Sunday, January 25, 2009

Why grow (and eat) seasonal produce?

Throughout human history people have eaten what grows in their geographic area in its season. Today, although there are occasionally some fruits and vegetables that you can’t find on a given day of the week, Americans can find most types of produce in markets regardless of season.
Even though having that kind of choice in our diets seems like it’s an absolute good, is it really? At what cost to our planet and ourselves do we continue to invest time, energy and resources into making sure produce from all over the world is available in supermarkets year-round? As concerns about energy costs and sources and pollution from transport and traditional farming methods grow, Americans need to take a hard look at whether we can sustain this type of one-size-fits-all approach to agriculture in the decades to come.
So what kinds of costs to our society and our collective health are we talking about? According to an April 26 article in the New York Times titled Environmental Cost of Shipping Groceries Around the World, fuel for international freight carried by sea and air is not taxed. This has led to some pretty strange food production strategies where locally produced food is either sent far abroad for processing or left to spoil because importing food from thousands of miles away is less expensive due. One example is the citrus market is Spain. Spain imports lemons from Argentina but lets local lemons fall of the trees and rot.
So what about buying domestic produce at the grocery store rather than fruits and vegetables grown in a foreign country? This should make sense, but it’s not that simple. You can approximate the amount of energy required and pollution generated by shipping produce using a concept known as food miles.
On the National Resource Defense Council’s website (NRDC's This Green Life Page) the organization provides some examples of the number of miles various food products travel to get to a typical market in New York City. Washington apples must travel more than 2,900 miles in refrigerated trucks to get to that store. The peaches in the store are from Chile, and travel 5,000 miles by ship. Both methods are energy intensive and polluting, but which method produces more pollution? The method of transport, whether by air, ship or truck, changes the amount of pollution dramatically. Marine transport produces the least amount of pollution of the three transit types though it’s still bad for the environment and marine life.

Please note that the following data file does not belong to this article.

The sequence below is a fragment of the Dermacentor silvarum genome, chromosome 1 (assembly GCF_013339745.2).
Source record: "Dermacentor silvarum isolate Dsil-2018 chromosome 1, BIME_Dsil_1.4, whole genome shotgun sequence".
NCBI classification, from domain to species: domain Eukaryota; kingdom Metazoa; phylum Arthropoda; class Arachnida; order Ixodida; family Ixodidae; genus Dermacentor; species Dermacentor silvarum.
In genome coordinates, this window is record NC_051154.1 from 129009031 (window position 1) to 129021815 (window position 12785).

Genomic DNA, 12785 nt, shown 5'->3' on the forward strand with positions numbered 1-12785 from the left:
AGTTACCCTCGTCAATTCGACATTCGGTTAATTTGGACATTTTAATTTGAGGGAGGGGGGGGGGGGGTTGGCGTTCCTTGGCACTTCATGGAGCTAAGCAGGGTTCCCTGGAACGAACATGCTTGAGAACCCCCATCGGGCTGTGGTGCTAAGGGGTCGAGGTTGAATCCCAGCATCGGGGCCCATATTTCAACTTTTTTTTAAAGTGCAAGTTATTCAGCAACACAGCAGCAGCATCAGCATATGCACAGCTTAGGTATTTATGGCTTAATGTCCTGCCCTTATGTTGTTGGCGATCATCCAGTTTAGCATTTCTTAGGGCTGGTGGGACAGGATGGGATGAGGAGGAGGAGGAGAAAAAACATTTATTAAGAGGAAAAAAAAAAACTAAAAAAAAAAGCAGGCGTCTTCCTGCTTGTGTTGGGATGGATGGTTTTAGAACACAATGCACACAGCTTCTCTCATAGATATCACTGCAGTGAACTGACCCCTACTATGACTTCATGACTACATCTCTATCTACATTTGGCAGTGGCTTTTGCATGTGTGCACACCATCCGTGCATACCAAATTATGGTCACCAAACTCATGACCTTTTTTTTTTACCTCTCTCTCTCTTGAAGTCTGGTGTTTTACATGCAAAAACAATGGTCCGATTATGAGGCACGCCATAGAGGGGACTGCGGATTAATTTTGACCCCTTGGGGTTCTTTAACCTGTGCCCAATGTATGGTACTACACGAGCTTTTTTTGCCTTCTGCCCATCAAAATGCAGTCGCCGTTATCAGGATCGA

The following chart from the National Sustainable Agriculture Information Service, an organization managed by the National Center for Appropriate Technology (NCAT) and funded under a grant from the United States Department of Agriculture's Rural Business-Cooperative Service, offers a useful quick comparison:

There’s also a basic social cost. As a kid in Orange County, California I can remember the annual strawberry harvest. Along Valley View St., now taken over by office parks and warehouses, were fields of strawberries. When spring turned to summer, each field would have its own small stand selling fresh strawberries. The local markets all of a sudden had baskets and baskets of the red berries, and even local chain restaurants like Marie Callenders’ had strawberry pie from mid-summer through early fall. My grandfather also used to grow strawberries right in his backyard, and throughout the summer my sister and I would grab a few to snack on.
In California, even though strawberries harvested across the state are actually produced locally, they are still shipped by truck to large cooling rooms where they are stored until they are shipped to stores. Here’s an interesting look at the USDA’s recommendations for storing and transporting strawberries to keep them fresh. USDA Strawberry Recommendations
So what can we do to make our global approach to agriculture more sustainable? First, we can use available land in urban areas, rather than clearing more wilderness, to offset some of the costs of traditional agriculture. Using community gardens, CSAs and our own backyards is a good place to start. And when it comes to making our own yards productive, that’s where Yard Farmer comes in. More on this subject in an upcoming post.

No comments:

Post a Comment